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Women and investing: The strengths of women investors

Key takeaways

  • Women investors are more inclined to stick to their investment plan.2
  • Women tend to follow proven investment practices and have a more disciplined approach to investing.
  • Women are more risk-averse than men when it involves managing their individual accounts.
  • Women tend to achieve higher returns on their investments while taking on less risk.

Overcoming obstacles and building on strengths

Understanding the strengths of women investors

Women comprise more than half of the U.S. population,1 but no two women are the same when it comes to managing their money. When we surveyed investors, women were optimistic about their ability to achieve short- and long-term investment goals and have become increasingly assured that the stock market is a good place to invest. We also found that women investors are more likely to work with an investment professional and more inclined to stick to their investment plan.2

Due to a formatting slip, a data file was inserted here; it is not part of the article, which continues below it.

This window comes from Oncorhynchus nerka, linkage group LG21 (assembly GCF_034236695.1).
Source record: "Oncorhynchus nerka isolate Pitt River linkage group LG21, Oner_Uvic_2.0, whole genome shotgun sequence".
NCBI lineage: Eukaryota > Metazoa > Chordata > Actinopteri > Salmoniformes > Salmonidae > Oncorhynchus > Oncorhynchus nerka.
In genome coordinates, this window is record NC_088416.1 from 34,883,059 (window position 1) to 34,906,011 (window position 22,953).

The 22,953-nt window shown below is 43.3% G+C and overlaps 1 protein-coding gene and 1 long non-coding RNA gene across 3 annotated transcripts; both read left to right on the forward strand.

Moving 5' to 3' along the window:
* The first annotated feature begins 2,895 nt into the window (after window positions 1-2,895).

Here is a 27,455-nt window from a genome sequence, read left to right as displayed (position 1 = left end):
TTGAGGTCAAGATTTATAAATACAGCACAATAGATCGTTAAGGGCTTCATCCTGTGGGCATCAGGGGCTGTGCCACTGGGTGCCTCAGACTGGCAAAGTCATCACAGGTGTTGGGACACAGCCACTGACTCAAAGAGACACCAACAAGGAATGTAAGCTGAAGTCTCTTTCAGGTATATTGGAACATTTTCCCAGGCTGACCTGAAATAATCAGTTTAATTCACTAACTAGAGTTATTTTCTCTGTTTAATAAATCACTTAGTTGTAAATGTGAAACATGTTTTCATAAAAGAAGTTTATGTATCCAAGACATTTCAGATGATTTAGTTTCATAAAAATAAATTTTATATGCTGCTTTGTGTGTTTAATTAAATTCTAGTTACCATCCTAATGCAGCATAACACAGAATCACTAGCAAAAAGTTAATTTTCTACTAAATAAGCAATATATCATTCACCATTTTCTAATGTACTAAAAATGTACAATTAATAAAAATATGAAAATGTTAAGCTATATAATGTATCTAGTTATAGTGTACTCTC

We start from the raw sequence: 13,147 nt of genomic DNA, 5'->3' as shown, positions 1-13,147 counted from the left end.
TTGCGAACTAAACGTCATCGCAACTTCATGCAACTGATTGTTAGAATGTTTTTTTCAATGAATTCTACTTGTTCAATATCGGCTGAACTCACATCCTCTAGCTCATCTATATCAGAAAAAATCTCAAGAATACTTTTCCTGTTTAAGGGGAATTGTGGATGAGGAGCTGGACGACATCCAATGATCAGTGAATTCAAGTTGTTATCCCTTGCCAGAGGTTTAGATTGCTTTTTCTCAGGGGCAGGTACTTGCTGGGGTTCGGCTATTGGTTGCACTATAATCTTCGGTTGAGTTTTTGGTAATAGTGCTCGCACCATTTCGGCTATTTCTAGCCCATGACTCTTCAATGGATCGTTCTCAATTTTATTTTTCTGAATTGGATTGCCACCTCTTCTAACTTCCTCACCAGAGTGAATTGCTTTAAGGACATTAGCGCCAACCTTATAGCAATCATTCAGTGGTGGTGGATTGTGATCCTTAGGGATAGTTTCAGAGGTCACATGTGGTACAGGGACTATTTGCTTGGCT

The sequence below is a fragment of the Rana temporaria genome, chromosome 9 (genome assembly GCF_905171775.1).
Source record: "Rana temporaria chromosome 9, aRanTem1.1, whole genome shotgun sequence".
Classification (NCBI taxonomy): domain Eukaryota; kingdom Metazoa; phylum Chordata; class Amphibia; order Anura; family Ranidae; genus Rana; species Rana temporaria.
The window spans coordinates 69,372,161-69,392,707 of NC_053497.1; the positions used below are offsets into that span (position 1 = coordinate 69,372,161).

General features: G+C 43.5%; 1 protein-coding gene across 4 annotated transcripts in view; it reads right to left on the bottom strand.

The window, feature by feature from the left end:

At some point in their lives, most women likely will be in charge of their family’s finances.3 Women have increasingly become the sole or primary breadwinners for their families and often take a leading role in educating the next generation in financial matters. This report explores new trends in how women approach investing and offers guidance on how women can take advantage of their strengths as they pursue long-term financial goals.

9 out of 10 women eventually will take charge of their family’s wealth

44% of U.S. ultra-high-net-worth individuals are women

41% of women are their family’s breadwinner or co-breadwinner

Women control more than $10 trillion of U.S. personal wealth.

Women are expected to represent a $30 trillion wealth management opportunity by 2030.

Source: "Women’s Quick Facts: Compelling Data on Why Women Matter," STEMconnector®, November 2016; Statista Research Department, 2021. "Women as the next wave of growth in the US wealth management," McKinsey & Company, July 2020. Ultra-high-net-worth individuals are defined as individuals with a net worth of 30 million U.S. dollars or more; Center for American Progress analysis of data from the U.S. Census Bureau, 2019; New York Life Investment Management, 2020.